Salah: Endurance beats enthusiasm. Albany is a place that takes patience, you have to be willing to put in the long-term goals and planning. We have a diverse community of leaders and people, learning to resonate with their needs and how you fit with local partners will make you better off in understanding what you can create for the benefit of the Capital Region.
Joe: Get out there and meet people. We are all so interconnected and there is always an opportunity to collaborate and work on projects together. Don’t think of them as competition; think of them as project partners.
Isabella: This is the time because there’s still space! The small businesses here need you to help support and highlight them. Plus, we’re only two hours from Boston and NYC so if you ever need big city vibes, we’re pretty close.
AUTHORS NOTE: There are whispers that additional service between Albany and Boston may be coming our way. This would be huge – almost as good as high-speed rail!
Which Capital Region city do you think has the best opportunities for creators, and why?
Drew: Troy – They let graffiti live. Which allows people to see creativity outside. Instead of the daily mundane scenery.
Cristian: Albany for sure! The city is constantly evolving, it’s very welcoming to all demographics. Albany also has creators’ work showcased all over the city with murals, and the thriving Lark Street is mostly run with local creators’ businesses.
Salah: Again, as an Albany native and SUNY Albany student, I’ll have to go with Albany. We’re home to a rich history, diverse communities, amazing architecture, a strong City Hall and presence in government, and most importantly an abundance of opportunities for creators interested in expanding their network and growing within our city. (Not to mention we are the Capital!)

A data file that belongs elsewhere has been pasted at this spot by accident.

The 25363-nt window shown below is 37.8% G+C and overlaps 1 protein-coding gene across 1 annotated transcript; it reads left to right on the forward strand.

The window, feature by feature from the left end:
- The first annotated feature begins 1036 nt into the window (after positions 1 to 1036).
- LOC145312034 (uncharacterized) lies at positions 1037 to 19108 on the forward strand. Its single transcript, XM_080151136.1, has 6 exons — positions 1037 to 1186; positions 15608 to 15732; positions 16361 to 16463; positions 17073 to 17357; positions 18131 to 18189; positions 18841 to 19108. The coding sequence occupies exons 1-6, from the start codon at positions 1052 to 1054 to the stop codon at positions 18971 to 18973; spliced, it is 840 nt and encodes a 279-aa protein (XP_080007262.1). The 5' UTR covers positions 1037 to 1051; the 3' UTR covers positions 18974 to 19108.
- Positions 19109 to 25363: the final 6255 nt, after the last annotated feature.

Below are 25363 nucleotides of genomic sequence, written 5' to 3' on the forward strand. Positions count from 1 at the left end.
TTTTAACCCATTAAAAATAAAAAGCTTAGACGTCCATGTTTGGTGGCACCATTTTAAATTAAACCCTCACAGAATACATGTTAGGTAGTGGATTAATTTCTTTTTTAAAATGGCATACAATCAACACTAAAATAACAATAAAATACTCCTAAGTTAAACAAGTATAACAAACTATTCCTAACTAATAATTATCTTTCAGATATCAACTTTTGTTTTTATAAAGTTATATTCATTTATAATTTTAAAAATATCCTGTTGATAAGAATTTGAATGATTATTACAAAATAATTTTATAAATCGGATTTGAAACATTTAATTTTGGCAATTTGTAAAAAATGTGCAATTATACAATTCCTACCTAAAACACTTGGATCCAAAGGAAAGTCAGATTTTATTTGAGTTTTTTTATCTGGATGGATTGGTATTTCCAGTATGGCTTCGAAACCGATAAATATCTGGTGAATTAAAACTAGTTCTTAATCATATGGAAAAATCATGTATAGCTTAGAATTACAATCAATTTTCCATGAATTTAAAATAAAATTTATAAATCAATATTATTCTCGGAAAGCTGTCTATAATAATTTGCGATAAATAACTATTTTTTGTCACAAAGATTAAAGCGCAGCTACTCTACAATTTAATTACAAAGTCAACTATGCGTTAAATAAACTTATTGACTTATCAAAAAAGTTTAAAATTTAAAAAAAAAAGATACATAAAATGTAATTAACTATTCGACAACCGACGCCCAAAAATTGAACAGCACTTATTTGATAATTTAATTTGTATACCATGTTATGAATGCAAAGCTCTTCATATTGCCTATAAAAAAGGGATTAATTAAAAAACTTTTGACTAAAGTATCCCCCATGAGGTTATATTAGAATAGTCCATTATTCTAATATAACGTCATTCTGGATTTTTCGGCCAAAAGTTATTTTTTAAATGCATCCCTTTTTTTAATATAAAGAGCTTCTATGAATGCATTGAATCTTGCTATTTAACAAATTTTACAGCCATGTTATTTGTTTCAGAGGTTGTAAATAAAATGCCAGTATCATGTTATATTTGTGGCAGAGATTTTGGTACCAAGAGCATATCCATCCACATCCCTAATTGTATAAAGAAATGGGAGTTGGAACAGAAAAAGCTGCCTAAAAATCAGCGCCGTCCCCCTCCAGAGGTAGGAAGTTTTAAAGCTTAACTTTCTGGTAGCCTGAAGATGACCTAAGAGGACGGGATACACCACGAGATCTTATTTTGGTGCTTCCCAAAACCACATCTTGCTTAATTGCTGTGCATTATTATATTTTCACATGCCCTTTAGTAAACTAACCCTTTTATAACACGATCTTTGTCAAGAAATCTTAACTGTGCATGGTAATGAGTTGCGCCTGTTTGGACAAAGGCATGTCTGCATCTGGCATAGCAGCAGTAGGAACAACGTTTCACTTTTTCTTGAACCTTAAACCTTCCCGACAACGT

Joe: Albany for sure and overall. But I would say Cohoes and Rensselaer are great places due to the untapped potential in both of those cities. Nothing against the bigger cities in the region, but a small cities like those that have grit, determination, and history can make for a great canvas.
AUTHORS NOTE: Cohoes is making wise investments in their downtown – when was the last time you’ve checked out Remsen Street? That place is begging for street art – a canvas in more ways than one.
Isabella: Troy – I love Troy. It grows every single day and new small businesses are popping up all the time. There are so many creative people and spaces there.
The Capital Region would be a better place for creators if…
Drew: Downtown Albany serviced people past 4pm.
Cristian: If we had a physical space to create. In many larger cities such a Philadelphia they have REC centers, which allows creators to have a space to do what they love. The REC centers are great for creators because it provides all the equipment you would need. Such as podcast space, lectures on the creator economy, and concert halls.
Salah: It continues what we have been doing as of late, creating spaces and being a hub for a talented and diverse generation of creators, leaders, and innovators moving the Capital Region in the right direction.
EDITORS NOTE: If you’re ever AroundTroy and want to work in a collaborative environment, or need a podcast studio, or just some wifi and several hours – hit up the Troy Innovation Garage. Thank me later!
Joe: We invested more in public art and things for young people to go into.
Isabella: If we had more access to get together and build a community with each other.
Where can people find your favorite slice of pizza in the Capital Region? 😀
AUTHORS NOTE: Troy Business Owner and Entrepreneur Vic Cristopher says something along the lines of: There’s no such thing as the best pizza, just your favorite pizza.
Drew: Sovranas 💎 Thank me later.
Crisitan: I’m a bit biased, but I’d have to say my family’s pizzeria, Sovranas! Other than the pizza being delicious, by just walking into the place you can really feel the charm of the business itself.
Isabella: Bacchus Wood-Fired, always.
Jonah Michel can be found creatively connecting in the City of Albany. Additionally, he focuses on ‘stuff worth talking about’ around the Capital Region and beyond as a core member and producer for the media outlet Two Buttons Deep.
IG: @aroundalbany | @twobuttonsdeep